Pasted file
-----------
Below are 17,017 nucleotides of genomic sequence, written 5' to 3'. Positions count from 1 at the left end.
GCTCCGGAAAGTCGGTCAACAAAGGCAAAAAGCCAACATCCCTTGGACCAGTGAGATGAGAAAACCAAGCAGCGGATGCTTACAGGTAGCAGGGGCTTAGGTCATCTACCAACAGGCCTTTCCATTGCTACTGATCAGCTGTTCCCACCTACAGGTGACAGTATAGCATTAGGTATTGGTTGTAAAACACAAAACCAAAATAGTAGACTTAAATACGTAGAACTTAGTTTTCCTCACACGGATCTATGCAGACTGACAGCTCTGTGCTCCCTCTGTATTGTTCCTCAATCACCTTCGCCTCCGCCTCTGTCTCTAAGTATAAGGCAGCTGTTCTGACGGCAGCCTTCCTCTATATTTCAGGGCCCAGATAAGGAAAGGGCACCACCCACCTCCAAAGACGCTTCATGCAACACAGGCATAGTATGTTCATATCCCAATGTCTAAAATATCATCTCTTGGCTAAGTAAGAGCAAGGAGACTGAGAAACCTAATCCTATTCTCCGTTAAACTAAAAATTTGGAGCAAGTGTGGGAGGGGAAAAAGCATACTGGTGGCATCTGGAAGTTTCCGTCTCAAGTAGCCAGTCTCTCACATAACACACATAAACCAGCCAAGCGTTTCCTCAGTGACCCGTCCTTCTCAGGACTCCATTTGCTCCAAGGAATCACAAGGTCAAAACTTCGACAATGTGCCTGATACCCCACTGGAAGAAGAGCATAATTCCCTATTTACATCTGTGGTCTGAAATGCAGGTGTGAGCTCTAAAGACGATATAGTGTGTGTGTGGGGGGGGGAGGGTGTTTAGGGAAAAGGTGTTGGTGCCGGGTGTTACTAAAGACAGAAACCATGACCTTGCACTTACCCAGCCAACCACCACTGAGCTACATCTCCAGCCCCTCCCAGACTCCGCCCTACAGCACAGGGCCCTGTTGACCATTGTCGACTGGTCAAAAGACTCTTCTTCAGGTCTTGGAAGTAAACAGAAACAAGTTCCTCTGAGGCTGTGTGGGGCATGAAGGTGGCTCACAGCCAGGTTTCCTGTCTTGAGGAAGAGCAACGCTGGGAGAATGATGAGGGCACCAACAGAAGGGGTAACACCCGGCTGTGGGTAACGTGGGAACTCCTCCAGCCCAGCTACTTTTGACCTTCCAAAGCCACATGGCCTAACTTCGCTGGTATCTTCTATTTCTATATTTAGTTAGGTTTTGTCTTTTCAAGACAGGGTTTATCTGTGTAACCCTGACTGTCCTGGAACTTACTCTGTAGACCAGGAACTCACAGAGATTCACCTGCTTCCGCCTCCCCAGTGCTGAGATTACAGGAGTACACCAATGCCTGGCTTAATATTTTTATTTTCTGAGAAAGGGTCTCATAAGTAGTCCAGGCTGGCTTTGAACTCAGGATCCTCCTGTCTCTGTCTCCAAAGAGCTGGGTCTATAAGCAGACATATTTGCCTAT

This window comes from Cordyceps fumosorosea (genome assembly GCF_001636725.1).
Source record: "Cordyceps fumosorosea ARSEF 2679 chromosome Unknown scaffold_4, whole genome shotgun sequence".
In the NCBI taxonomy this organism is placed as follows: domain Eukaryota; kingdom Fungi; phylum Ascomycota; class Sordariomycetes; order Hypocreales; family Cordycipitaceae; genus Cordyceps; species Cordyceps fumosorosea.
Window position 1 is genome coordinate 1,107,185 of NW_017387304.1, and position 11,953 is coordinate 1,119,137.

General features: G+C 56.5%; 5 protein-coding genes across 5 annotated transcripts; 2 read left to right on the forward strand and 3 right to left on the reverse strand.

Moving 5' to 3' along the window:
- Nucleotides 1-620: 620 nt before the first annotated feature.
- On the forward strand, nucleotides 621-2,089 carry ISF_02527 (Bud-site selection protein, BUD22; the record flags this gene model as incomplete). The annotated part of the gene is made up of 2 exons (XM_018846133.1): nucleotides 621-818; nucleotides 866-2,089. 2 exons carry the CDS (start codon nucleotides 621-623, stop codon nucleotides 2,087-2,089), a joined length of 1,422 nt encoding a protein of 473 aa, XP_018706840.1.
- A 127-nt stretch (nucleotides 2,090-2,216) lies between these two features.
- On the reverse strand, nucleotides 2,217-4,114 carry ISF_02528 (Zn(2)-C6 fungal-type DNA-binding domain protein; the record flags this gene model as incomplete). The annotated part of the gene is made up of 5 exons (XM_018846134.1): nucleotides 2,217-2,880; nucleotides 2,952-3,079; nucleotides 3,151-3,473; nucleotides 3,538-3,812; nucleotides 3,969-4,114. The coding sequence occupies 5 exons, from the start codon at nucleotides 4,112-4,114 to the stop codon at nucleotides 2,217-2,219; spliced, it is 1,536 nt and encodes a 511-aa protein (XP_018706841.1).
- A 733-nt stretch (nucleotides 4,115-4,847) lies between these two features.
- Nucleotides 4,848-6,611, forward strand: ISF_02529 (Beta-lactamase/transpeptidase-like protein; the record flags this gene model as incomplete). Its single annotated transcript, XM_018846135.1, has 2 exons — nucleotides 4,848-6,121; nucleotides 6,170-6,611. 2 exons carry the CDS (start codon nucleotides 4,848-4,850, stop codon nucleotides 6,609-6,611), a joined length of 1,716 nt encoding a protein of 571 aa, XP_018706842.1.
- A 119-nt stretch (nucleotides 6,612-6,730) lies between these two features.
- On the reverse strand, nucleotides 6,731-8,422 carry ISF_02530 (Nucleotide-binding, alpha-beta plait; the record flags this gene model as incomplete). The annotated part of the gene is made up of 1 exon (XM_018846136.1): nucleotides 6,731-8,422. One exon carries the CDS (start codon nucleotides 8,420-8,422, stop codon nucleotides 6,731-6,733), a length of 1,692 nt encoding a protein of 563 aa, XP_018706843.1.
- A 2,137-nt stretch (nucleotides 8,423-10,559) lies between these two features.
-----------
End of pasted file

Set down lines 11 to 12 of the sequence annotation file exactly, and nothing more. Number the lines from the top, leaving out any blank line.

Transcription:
- A 127-nt stretch (nucleotides 2,090-2,216) lies between these two features.
- On the reverse strand, nucleotides 2,217-4,114 carry ISF_02528 (Zn(2)-C6 fungal-type DNA-binding domain protein; the record flags this gene model as incomplete). The annotated part of the gene is made up of 5 exons (XM_018846134.1): nucleotides 2,217-2,880; nucleotides 2,952-3,079; nucleotides 3,151-3,473; nucleotides 3,538-3,812; nucleotides 3,969-4,114. The coding sequence occupies 5 exons, from the start codon at nucleotides 4,112-4,114 to the stop codon at nucleotides 2,217-2,219; spliced, it is 1,536 nt and encodes a 511-aa protein (XP_018706841.1).